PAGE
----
I work in childcare, and while most kids are quite capable of understanding risk and safety measures one-on-one, when you have several children, particularly at a charged, exciting event like a party, the potential for horrible screw ups multiplies fast. I wish these guys all the best with these plans, they’ll need it!

  • bob

    I belong to a family oriented gun club and we have kids shooting at the range with their parents all the time. I see nothing wrong with holding birthday parties or letting kids shoot at a range as long as their under knowledgeable parental supervision, and the kids are aware of firearms safety. The more people we get involved in the shooting sports the better, especially at younger ages before any anti-gun media hysteria can get to them and cloud their views on guns.

  • Dean

    Regarding potential mishaps, I see little difference between this and the thousands of boy scouts that have attended camp. A week of .22, shotgun, archery, ropes course, etc. were some of the best times of my childhood….all accident free.

    • MJ

      I’ll bet that all or almost all or that occurred outdoors, not in an enclosed room with very high decibel levels and restricted air flow.

  • Anonymous synonomous

    I’m all for children learning to shoot, but that sounds like a fairly boring idea. I remember going with my Dad to shoot when I turned 10(?) and it was more of a private learning experience, not a party with a bunch of friends who will probably not understand it or think the idea is boring and act belligerent.
    Just my two cents.

    • Jim

      Being 12, I must disagree with your comment. I think that birthday’s at shooting ranges would be a great idea, shooting is my favorite hobby and is much more fun than video games. Every kid my age I have introduced to the shooting sports has left with a smile. Things like this will stress the safe handling of firearms to my generation, something that is very important whether you are defending your life or shooting steel at the range.

      • MJ

        Being much older than 12, I agree with everything you said. I do have a few questions, though. Have you ever shot indoors? If so, do you think this be better outdoors than indoors?

        My concern is not behavior but health. Shooting indoors is more damaging to a person’s health (higher noise levels, fouler air) than shooting outdoors. The long-range impact on a younger person like you and you friends is much greater than an old guy like me.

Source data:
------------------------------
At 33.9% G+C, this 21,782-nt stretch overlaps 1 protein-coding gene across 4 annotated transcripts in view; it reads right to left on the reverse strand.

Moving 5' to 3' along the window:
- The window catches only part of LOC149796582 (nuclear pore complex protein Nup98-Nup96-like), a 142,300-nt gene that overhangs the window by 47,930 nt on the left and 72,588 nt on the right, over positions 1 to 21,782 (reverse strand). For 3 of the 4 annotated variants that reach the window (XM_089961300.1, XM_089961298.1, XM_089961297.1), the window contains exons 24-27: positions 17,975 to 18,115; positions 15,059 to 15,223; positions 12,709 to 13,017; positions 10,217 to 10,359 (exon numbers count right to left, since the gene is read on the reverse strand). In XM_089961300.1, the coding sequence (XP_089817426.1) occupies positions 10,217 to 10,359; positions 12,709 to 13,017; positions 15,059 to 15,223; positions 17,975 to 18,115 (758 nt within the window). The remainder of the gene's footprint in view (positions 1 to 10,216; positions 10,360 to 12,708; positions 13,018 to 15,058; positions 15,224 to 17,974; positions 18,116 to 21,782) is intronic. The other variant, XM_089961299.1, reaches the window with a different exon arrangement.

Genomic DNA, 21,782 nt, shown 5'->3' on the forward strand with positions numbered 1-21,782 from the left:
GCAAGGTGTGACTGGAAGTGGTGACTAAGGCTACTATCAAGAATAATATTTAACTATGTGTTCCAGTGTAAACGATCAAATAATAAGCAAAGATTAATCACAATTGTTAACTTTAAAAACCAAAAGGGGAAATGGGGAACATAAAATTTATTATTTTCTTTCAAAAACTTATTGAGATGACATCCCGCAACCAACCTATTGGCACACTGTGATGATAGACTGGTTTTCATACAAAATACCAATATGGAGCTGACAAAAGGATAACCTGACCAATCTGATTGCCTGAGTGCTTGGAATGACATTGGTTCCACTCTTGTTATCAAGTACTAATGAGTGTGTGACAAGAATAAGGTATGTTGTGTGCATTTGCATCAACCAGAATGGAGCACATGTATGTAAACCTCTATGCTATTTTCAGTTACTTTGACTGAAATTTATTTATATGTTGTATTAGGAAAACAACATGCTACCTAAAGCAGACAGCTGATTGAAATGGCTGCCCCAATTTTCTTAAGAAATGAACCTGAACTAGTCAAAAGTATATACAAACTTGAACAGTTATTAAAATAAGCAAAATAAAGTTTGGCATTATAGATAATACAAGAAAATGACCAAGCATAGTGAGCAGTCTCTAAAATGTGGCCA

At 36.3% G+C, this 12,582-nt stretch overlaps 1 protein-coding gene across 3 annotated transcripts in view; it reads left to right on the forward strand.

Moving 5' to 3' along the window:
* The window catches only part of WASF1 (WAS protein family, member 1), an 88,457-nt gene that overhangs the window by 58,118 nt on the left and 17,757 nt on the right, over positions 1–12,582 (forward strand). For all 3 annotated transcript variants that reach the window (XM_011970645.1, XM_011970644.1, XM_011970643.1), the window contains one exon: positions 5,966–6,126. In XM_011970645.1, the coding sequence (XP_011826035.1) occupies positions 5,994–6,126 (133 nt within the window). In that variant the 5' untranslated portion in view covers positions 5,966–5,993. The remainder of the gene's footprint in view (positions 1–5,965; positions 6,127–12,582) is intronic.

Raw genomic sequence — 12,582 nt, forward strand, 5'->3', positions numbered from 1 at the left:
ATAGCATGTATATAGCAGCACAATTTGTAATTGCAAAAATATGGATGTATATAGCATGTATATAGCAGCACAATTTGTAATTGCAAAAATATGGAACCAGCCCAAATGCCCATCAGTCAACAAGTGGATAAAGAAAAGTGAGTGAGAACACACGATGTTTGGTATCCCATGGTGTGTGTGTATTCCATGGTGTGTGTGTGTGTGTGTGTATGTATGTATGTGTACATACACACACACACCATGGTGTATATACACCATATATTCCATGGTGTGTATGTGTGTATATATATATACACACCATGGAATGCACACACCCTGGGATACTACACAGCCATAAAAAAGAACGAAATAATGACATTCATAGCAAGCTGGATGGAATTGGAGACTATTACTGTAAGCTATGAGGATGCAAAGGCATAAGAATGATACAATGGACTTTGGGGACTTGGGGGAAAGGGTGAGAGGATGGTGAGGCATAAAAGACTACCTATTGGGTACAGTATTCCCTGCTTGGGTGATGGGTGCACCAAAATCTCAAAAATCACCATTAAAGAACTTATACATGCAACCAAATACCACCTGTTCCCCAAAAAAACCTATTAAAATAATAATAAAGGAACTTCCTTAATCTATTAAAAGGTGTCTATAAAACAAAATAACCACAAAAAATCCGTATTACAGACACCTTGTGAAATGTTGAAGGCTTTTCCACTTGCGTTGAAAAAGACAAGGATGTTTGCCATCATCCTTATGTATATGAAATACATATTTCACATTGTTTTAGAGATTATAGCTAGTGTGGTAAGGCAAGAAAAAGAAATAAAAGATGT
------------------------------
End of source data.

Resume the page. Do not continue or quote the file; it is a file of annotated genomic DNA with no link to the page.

It seems that everyone has been ignoring the health issues with indoor ranges.

      • John Doe

        I’m with you there, kid.

        Being a liberal, I have some die-heart liberal friends. Every single one of them that I’ve taken to a gun range leaves with a smile and a new perspective. It’s fun.

  • John Doe

    If I ever have kids, they’ll have their birthdays here every single year.

    Any good gun blogger would require it before their kids start dating.

  • I think it is a great idea to teach kids how to handle guns and take the mystery out of it. I always loved shooting with my Dad when I was a kid.

  • MJ

    Ignore behavior, responsibility, character building, etc., just for a moment. Am I the only one who thinks that shooting firearms INDOORS is detrimental to the physical health of young kids?

    • whoa there

      “The equipment will include a sophisticated purging filtered ventilation system for cleaner air for the shooter while effectively surpassing all NIOSH, NRA, and OSHA air quality standards.”

      And i’ll add one more thing: this is Texas, where it’s so hot you can fry an egg on the sidewalk most summer days. I’m willing to wager the heat outdoors is more dangerous than anything, especially in the summer.

  • Jim T

    @MJ I have never been to a indoor range, mostly because i like to shoot longer range than indoor ranges offer and natural lighting is beneficial to sighting in my experience, but I believe indoor ranges are not a big deal to health when they have the advanced systems available today for lead levels and such… it would be a big problem if they did not have any filtration systems but they are made to be safe

  • Jon H

    @MJ At my indoor range here in WV hearing protection and safety glasses are REQUIRED. I take my wife and 3 boys to the range when I can and we ENJOY it. I shoot outdoors also. I see no detrimental effects of indoor shooting any worse than being in a garage environment or on a hot parking lot.